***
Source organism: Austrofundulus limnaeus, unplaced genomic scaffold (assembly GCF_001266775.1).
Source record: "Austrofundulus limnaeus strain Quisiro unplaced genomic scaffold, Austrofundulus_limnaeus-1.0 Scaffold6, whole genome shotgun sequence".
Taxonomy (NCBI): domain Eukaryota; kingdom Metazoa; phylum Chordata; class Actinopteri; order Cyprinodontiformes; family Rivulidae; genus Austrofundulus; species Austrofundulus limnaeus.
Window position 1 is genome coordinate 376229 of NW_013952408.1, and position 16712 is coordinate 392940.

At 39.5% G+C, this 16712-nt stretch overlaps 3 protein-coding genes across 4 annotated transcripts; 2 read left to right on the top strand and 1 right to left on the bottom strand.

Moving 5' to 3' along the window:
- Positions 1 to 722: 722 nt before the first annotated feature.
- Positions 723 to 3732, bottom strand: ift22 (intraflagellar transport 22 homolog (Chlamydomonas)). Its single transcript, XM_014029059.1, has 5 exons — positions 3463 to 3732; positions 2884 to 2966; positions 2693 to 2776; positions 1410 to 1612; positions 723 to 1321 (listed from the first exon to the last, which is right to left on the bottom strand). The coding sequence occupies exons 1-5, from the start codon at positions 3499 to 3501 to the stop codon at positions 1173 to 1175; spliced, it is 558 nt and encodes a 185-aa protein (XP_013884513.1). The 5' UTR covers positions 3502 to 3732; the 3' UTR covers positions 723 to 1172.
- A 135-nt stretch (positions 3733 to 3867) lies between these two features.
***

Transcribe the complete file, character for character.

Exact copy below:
Source organism: Austrofundulus limnaeus, unplaced genomic scaffold (assembly GCF_001266775.1).
Source record: "Austrofundulus limnaeus strain Quisiro unplaced genomic scaffold, Austrofundulus_limnaeus-1.0 Scaffold6, whole genome shotgun sequence".
Taxonomy (NCBI): domain Eukaryota; kingdom Metazoa; phylum Chordata; class Actinopteri; order Cyprinodontiformes; family Rivulidae; genus Austrofundulus; species Austrofundulus limnaeus.
Window position 1 is genome coordinate 376229 of NW_013952408.1, and position 16712 is coordinate 392940.

At 39.5% G+C, this 16712-nt stretch overlaps 3 protein-coding genes across 4 annotated transcripts; 2 read left to right on the top strand and 1 right to left on the bottom strand.

Moving 5' to 3' along the window:
- Positions 1 to 722: 722 nt before the first annotated feature.
- Positions 723 to 3732, bottom strand: ift22 (intraflagellar transport 22 homolog (Chlamydomonas)). Its single transcript, XM_014029059.1, has 5 exons — positions 3463 to 3732; positions 2884 to 2966; positions 2693 to 2776; positions 1410 to 1612; positions 723 to 1321 (listed from the first exon to the last, which is right to left on the bottom strand). The coding sequence occupies exons 1-5, from the start codon at positions 3499 to 3501 to the stop codon at positions 1173 to 1175; spliced, it is 558 nt and encodes a 185-aa protein (XP_013884513.1). The 5' UTR covers positions 3502 to 3732; the 3' UTR covers positions 723 to 1172.
- A 135-nt stretch (positions 3733 to 3867) lies between these two features.